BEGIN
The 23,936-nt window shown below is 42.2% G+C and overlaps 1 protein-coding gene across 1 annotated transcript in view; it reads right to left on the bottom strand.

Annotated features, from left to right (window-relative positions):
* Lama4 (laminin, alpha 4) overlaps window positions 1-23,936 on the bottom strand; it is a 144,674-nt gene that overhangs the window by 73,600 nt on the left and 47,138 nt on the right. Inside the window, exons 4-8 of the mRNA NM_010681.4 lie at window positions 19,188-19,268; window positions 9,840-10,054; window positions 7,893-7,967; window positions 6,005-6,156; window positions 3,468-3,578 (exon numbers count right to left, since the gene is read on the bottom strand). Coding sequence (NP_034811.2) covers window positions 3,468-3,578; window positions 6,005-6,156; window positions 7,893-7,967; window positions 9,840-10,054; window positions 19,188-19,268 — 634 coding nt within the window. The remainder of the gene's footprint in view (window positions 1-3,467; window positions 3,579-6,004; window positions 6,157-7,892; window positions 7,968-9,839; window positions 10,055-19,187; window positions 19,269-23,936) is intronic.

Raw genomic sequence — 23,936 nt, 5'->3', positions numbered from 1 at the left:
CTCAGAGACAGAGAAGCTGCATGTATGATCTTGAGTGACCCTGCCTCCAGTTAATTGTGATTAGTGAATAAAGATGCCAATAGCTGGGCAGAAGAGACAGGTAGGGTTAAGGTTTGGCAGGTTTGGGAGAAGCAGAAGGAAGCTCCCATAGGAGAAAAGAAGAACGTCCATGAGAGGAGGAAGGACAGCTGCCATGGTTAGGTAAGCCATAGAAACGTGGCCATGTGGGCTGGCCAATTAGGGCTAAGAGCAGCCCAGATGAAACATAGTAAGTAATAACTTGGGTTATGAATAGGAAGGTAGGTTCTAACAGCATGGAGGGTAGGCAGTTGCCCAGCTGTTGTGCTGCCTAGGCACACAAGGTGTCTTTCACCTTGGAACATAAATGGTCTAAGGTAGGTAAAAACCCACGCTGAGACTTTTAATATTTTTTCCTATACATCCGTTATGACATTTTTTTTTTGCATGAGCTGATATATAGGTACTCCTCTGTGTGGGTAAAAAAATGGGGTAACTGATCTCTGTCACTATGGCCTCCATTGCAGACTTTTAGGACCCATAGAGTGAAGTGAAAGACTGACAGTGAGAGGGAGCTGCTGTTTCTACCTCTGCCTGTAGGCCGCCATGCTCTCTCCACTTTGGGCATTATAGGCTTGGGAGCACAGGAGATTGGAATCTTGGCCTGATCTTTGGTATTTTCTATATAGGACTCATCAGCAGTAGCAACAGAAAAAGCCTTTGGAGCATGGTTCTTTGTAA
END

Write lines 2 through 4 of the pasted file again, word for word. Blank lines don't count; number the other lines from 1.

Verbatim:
Annotated features, from left to right (window-relative positions):
* Lama4 (laminin, alpha 4) overlaps window positions 1-23,936 on the bottom strand; it is a 144,674-nt gene that overhangs the window by 73,600 nt on the left and 47,138 nt on the right. Inside the window, exons 4-8 of the mRNA NM_010681.4 lie at window positions 19,188-19,268; window positions 9,840-10,054; window positions 7,893-7,967; window positions 6,005-6,156; window positions 3,468-3,578 (exon numbers count right to left, since the gene is read on the bottom strand). Coding sequence (NP_034811.2) covers window positions 3,468-3,578; window positions 6,005-6,156; window positions 7,893-7,967; window positions 9,840-10,054; window positions 19,188-19,268 — 634 coding nt within the window. The remainder of the gene's footprint in view (window positions 1-3,467; window positions 3,579-6,004; window positions 6,157-7,892; window positions 7,968-9,839; window positions 10,055-19,187; window positions 19,269-23,936) is intronic.

Raw genomic sequence — 23,936 nt, 5'->3', positions numbered from 1 at the left: